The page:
ZIMBABWE’S major mining companies are considering terminating or suspending some expansion projects after citing an unfavourable tax regime which they say is spooking investors from the capital-intensive sector, a new report has shown.
Statistics from the Chamber of Mines of Zimbabwe indicate that mining contributes 73% to foreign direct investment, 83% of exports, 19% of government revenues.
According to the Chamber of Mines 2023 State of Mining Industry report, mineral output growth for 2023 is projected at 7%, but structural issues affecting the sector are seen hampering this growth. Analysis of survey data shows that a minimum cumulative capital expenditure of US$1 billion is expected in 2023.
Of the capital projects, 72% are expected to be completed in the next 24 months.
“Survey findings expect the tax framework to be characterised by high royalty (citing recent increases in royalty for platinum and lithium), beneficiation taxes and increased demand to pay royalty and taxes in foreign currency,” the survey reads.
“Mining executives indicated that recent increases in royalty have resulted in some mining projects’ net present values becoming negative and unattractive to investors. Some executives indicated that they will suspend projects while others are considering terminating some projects.”
Net present value (NPV) is the value of all future cash flows (positive and negative) over the entire life of an investment discounted to the present.
NPV analysis is a form of intrinsic valuation and is used extensively across finance and accounting for determining the value of a business, investment security, capital project, new venture, cost reduction programme, and anything that involves cashflow.
The survey findings also show that commodity market prospects are expected to be lower in 2023 compared to those recorded for 2022. Mining executives cited the anticipated global recession in 2023 to result in tight commodity markets.
“Most executives reported that their profitability will be weighed down by anticipated high cost structure on the back of high energy costs, high royalty and sub-optimal taxes,” the report reads.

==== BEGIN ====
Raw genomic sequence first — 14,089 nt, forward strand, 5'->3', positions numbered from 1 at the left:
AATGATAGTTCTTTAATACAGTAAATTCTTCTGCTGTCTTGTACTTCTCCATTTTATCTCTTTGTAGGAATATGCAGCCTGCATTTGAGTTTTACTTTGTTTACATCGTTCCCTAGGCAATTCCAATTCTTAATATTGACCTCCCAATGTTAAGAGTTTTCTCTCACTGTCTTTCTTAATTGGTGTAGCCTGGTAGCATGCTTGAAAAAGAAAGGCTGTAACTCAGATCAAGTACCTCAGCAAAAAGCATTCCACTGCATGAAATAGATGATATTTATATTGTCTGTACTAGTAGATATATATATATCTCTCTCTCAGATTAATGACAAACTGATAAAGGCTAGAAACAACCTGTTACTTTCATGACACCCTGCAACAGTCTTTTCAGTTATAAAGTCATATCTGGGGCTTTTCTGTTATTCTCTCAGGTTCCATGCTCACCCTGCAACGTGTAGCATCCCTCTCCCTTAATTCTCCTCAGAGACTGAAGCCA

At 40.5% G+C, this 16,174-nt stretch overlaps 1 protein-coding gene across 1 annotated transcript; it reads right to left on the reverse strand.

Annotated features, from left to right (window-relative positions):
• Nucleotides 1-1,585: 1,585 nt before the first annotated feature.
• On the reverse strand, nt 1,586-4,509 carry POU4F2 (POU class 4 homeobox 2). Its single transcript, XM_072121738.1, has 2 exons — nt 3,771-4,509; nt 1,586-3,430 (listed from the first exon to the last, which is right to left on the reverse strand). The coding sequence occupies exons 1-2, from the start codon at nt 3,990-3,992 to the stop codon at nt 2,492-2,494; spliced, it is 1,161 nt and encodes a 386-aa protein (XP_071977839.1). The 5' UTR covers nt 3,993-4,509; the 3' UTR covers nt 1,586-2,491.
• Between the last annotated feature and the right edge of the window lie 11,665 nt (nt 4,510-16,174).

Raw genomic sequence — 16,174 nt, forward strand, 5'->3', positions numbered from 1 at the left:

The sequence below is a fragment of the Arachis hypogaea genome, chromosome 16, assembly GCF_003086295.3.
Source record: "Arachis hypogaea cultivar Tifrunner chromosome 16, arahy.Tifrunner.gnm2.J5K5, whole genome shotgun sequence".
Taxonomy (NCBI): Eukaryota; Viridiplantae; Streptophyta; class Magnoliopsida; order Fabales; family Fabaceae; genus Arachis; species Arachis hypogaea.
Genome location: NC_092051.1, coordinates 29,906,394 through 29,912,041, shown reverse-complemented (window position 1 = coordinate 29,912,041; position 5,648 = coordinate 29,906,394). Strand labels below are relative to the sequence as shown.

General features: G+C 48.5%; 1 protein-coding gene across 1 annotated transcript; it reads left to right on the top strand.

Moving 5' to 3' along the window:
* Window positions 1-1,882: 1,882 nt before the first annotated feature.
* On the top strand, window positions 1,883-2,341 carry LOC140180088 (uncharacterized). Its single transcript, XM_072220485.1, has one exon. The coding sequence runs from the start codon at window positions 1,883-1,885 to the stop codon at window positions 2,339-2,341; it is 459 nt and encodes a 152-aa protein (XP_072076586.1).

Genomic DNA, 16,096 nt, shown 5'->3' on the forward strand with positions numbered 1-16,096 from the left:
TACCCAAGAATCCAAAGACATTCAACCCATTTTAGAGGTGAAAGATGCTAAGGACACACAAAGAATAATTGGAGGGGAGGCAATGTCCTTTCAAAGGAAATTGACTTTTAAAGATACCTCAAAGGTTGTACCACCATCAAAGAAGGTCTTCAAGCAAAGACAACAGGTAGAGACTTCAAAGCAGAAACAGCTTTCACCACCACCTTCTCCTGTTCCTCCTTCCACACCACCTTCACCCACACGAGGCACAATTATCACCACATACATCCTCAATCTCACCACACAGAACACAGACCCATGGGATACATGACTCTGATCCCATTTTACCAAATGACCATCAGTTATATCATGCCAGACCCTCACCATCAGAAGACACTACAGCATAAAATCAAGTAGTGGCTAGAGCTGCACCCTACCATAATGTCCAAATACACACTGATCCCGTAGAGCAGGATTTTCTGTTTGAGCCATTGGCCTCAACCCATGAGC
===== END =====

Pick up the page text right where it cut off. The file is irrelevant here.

“Mining executives are expecting average cost of production to increase by 15% in 2023 mainly driven by a 42% increase in the proportion of electricity costs to total cost of production, as well as high royalty and taxes.
“Almost all respondent mining executives, including those on dedicated power lines, indicated that they are experiencing unscheduled power outages resulting in production stoppages and output losses.”
Survey findings show that electricity consumption is expected to increase by 20% in 2023, while diesel consumption is expected to increase by 39% in 2023. Most respondents cited ongoing capital projects as the major drivers of energy usage in 2023.
“Mining executives, however, are expecting the energy situation to remain depressed in 2023,” the study shows.
“Mining executives raised concern about the increase in electricity tariff to about USc12.21/ kWh [per kilowatt hour]. Mining executives indicated that the increase in electricity costs will consume on average 20% of mining companies’ stay in business capital budgets which are largely funded from retained earnings. From the survey data, the average level of optimal tariff increase was 4%, equivalent to a tariff increase to USc10.2/kWh.”